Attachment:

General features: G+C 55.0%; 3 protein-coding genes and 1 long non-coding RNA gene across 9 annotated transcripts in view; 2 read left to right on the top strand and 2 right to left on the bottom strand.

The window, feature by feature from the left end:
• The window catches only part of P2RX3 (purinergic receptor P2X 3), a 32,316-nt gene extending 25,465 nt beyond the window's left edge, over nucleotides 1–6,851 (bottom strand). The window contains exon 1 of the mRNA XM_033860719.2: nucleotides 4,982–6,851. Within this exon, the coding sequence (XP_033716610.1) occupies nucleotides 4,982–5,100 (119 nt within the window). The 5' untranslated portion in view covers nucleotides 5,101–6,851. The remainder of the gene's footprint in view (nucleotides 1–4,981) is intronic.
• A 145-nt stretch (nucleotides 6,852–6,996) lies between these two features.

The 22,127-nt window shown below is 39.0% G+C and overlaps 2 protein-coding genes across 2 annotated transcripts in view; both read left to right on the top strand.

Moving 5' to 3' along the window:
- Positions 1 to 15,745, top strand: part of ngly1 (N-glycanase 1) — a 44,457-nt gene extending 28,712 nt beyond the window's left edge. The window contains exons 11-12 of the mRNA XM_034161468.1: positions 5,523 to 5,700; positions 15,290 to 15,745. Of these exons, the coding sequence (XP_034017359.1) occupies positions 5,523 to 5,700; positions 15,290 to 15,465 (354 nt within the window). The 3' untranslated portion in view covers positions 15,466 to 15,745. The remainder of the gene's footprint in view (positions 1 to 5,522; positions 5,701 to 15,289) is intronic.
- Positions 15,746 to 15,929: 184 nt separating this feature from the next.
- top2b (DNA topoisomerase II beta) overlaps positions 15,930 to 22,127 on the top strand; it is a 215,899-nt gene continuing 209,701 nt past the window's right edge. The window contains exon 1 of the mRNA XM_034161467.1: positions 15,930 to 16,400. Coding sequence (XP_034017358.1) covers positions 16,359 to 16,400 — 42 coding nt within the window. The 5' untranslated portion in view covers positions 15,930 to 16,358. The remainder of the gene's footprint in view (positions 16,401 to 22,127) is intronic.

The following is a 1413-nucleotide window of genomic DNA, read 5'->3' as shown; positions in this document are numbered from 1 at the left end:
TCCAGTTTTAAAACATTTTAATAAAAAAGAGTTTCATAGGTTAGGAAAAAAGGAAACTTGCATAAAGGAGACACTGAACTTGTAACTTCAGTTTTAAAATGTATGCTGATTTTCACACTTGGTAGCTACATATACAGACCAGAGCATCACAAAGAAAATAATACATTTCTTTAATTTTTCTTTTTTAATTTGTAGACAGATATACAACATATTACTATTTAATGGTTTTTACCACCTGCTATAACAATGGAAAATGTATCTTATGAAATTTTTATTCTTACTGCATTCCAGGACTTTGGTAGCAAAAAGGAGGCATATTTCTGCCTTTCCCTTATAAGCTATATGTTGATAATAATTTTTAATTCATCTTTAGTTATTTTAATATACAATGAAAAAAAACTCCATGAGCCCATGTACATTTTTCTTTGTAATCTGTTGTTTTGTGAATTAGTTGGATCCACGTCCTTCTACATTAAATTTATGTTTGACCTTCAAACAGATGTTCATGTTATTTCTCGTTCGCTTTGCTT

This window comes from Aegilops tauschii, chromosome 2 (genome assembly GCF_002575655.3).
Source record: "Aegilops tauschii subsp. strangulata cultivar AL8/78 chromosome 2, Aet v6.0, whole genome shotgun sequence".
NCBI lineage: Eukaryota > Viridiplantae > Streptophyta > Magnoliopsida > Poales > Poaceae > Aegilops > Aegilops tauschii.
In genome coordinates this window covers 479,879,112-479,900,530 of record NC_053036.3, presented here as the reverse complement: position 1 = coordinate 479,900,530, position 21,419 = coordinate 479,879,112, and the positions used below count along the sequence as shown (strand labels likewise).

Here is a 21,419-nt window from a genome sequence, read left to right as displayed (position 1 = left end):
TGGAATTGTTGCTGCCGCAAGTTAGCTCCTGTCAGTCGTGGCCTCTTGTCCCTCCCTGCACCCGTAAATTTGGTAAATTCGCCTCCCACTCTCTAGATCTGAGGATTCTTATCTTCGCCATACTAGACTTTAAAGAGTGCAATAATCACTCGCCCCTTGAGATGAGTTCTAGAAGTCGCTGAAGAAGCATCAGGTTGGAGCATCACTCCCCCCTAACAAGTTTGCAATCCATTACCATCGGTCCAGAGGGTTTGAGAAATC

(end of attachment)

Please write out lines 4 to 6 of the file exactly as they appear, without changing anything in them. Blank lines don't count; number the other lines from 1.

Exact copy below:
• A 145-nt stretch (nucleotides 6,852–6,996) lies between these two features.

The 22,127-nt window shown below is 39.0% G+C and overlaps 2 protein-coding genes across 2 annotated transcripts in view; both read left to right on the top strand.

Moving 5' to 3' along the window: